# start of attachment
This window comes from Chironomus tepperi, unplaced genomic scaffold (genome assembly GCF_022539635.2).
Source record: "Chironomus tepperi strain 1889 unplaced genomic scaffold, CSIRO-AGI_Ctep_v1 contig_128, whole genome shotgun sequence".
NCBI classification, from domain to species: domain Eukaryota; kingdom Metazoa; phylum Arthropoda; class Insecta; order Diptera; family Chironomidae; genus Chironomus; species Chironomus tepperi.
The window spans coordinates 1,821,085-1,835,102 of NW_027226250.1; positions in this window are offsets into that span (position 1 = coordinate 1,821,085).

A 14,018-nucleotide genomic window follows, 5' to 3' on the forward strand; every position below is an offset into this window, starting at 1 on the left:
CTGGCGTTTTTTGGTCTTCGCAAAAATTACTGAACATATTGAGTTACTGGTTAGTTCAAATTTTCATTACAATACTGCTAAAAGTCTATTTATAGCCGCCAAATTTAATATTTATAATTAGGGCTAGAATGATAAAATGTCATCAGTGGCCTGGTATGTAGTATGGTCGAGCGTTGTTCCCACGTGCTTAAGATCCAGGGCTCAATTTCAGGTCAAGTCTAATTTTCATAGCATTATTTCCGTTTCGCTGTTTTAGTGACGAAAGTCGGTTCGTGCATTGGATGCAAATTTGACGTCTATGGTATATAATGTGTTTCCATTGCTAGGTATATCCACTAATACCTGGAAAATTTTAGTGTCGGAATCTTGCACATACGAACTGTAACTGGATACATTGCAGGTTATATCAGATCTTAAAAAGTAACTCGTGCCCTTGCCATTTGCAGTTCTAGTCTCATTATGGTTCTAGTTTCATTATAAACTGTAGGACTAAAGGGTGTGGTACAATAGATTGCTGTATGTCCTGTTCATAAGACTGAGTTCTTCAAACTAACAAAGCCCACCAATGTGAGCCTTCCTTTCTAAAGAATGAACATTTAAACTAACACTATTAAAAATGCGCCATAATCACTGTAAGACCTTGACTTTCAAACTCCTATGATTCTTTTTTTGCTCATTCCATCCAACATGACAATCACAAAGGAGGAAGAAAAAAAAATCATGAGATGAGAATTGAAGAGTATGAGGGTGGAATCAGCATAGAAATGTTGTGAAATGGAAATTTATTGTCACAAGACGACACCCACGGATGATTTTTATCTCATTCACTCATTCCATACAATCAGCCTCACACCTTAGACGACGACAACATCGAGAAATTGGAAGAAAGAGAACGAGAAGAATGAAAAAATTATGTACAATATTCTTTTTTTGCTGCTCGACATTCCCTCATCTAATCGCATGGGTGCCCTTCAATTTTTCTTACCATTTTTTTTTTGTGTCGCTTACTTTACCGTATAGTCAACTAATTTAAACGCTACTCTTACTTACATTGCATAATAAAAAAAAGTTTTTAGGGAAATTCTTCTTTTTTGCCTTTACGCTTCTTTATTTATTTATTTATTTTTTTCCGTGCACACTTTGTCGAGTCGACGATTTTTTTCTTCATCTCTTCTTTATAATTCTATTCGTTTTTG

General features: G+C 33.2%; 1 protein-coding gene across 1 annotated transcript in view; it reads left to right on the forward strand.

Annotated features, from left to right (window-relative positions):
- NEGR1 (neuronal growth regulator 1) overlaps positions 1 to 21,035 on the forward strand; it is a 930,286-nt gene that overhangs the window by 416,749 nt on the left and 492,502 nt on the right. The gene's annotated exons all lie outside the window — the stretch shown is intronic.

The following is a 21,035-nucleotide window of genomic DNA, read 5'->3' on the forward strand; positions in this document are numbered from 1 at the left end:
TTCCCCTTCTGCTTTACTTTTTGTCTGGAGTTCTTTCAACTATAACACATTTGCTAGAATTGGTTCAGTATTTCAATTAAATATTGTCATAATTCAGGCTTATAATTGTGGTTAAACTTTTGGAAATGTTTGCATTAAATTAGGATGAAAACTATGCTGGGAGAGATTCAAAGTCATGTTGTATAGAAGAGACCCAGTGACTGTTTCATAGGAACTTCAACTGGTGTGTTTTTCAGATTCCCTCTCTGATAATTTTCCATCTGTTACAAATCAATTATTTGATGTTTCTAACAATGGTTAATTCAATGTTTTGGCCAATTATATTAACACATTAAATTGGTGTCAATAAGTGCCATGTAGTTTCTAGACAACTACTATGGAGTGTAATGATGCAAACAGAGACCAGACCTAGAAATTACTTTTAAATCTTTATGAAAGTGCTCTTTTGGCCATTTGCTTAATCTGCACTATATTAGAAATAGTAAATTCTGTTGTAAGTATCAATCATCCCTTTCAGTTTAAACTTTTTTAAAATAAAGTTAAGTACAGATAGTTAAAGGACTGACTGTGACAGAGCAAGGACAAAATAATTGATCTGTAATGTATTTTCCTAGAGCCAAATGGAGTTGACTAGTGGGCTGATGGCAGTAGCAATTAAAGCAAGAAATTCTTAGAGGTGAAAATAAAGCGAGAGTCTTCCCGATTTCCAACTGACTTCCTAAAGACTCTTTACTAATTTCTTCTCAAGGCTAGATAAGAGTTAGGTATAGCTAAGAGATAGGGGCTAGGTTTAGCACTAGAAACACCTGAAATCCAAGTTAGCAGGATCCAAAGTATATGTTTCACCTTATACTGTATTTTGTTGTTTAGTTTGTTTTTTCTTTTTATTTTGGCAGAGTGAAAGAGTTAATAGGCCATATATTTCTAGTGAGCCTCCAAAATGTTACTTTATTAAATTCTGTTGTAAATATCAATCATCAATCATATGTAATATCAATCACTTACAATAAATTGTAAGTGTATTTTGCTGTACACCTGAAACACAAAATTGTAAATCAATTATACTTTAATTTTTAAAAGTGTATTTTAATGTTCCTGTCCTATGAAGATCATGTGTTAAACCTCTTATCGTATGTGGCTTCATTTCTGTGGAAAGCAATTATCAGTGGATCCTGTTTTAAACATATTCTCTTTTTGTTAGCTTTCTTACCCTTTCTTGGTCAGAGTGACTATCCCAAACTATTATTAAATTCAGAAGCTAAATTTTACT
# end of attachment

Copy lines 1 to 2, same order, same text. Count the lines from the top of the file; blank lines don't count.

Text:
This window comes from Chironomus tepperi, unplaced genomic scaffold (genome assembly GCF_022539635.2).
Source record: "Chironomus tepperi strain 1889 unplaced genomic scaffold, CSIRO-AGI_Ctep_v1 contig_128, whole genome shotgun sequence".